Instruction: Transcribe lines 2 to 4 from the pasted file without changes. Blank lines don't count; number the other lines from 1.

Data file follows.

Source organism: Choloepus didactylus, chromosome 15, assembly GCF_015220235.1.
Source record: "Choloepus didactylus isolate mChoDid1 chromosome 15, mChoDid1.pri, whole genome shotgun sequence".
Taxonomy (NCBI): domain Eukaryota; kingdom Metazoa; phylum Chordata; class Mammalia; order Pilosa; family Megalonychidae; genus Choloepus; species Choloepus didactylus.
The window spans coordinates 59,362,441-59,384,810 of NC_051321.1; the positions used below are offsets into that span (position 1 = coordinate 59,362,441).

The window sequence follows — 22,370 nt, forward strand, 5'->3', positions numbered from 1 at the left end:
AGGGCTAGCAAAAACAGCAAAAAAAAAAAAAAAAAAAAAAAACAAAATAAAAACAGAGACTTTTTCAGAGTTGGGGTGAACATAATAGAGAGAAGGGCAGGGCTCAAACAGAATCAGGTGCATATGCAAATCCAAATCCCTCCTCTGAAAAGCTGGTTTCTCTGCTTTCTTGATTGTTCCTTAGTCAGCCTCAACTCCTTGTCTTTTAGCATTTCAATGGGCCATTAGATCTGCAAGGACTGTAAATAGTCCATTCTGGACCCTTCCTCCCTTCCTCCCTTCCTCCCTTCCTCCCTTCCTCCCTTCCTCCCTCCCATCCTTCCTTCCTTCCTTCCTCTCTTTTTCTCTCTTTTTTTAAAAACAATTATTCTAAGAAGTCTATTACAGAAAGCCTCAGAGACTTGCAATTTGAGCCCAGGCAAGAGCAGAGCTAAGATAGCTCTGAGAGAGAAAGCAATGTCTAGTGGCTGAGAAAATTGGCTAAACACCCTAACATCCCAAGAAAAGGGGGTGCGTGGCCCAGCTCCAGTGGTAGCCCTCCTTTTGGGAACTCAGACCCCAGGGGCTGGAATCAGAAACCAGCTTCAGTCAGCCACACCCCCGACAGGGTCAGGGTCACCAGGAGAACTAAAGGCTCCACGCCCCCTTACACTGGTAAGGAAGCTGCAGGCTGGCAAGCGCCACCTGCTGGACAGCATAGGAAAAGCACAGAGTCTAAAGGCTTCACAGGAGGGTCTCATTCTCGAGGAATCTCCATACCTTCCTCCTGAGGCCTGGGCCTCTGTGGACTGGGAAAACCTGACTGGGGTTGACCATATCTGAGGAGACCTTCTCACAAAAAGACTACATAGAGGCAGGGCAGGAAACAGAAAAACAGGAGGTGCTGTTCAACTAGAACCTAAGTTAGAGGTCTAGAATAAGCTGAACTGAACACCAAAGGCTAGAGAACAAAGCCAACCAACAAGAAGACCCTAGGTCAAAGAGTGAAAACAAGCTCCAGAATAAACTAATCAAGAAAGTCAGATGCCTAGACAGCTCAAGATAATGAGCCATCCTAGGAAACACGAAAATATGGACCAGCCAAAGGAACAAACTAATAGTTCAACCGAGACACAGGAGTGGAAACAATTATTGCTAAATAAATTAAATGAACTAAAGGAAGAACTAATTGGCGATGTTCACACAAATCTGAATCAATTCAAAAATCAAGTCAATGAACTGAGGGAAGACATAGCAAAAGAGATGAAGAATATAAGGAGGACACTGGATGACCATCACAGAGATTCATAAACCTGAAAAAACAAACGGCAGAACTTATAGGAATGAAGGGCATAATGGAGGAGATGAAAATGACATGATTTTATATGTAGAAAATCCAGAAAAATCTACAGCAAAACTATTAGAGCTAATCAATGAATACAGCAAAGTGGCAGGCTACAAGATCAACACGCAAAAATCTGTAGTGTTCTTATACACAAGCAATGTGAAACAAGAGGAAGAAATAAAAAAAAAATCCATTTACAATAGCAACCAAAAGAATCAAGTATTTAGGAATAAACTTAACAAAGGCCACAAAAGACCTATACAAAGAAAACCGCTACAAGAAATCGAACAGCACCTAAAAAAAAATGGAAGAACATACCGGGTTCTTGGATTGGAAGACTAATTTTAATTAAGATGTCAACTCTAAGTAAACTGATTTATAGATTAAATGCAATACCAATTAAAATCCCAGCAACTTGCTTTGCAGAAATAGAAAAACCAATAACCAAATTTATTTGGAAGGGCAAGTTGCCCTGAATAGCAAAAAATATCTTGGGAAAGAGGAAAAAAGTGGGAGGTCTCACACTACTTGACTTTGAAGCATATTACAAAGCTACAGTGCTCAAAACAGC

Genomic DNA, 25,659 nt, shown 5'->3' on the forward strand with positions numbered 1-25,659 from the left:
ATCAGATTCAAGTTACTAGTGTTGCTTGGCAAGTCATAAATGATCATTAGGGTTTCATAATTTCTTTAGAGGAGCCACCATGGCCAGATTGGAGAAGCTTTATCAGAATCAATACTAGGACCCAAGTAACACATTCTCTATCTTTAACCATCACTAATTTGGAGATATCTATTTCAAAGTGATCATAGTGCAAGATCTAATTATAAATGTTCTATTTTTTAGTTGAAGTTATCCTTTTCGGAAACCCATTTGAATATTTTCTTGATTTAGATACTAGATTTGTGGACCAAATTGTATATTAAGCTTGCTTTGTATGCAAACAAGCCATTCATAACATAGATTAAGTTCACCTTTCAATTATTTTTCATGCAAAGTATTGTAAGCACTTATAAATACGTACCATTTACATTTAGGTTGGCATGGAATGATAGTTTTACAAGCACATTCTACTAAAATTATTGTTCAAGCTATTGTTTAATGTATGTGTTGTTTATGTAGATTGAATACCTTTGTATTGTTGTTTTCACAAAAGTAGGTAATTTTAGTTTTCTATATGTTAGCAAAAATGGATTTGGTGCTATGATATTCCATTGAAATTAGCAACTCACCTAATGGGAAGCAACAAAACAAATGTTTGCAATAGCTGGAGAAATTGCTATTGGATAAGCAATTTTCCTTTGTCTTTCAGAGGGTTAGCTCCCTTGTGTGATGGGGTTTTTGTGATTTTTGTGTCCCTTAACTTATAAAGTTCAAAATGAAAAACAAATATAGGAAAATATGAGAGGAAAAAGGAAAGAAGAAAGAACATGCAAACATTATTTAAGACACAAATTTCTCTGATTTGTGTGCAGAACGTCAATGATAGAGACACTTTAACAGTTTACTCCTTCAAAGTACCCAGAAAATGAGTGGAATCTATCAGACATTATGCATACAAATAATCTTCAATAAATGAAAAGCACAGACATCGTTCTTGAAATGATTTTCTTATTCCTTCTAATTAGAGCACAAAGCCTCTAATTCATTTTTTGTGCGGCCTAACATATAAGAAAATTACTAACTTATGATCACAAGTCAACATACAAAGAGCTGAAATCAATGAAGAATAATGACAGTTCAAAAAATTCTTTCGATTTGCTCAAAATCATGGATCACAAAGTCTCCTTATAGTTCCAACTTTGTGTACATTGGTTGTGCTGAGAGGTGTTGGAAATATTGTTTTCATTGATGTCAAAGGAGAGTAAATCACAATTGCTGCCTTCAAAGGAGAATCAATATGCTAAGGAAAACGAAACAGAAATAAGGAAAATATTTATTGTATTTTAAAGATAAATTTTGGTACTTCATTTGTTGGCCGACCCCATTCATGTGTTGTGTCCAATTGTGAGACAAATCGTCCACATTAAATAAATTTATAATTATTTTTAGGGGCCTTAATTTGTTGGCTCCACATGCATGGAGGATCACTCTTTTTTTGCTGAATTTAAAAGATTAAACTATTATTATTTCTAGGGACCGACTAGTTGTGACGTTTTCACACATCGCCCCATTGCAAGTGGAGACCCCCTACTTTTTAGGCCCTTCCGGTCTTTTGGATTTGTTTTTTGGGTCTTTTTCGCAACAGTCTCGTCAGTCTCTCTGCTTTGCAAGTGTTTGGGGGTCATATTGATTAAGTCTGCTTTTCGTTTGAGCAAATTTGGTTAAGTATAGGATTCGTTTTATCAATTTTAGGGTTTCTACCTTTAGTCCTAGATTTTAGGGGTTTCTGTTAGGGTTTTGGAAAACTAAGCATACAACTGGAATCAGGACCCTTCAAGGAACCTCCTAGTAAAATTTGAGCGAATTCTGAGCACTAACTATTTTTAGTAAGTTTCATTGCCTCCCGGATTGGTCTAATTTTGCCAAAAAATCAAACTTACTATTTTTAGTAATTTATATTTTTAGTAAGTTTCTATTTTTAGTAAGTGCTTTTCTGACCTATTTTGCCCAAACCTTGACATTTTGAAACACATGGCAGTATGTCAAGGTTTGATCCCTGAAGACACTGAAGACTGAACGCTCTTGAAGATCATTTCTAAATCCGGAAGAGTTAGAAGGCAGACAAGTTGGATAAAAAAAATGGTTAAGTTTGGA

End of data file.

Source record: "Choloepus didactylus isolate mChoDid1 chromosome 15, mChoDid1.pri, whole genome shotgun sequence".
Taxonomy (NCBI): domain Eukaryota; kingdom Metazoa; phylum Chordata; class Mammalia; order Pilosa; family Megalonychidae; genus Choloepus; species Choloepus didactylus.
The window spans coordinates 59,362,441-59,384,810 of NC_051321.1; the positions used below are offsets into that span (position 1 = coordinate 59,362,441).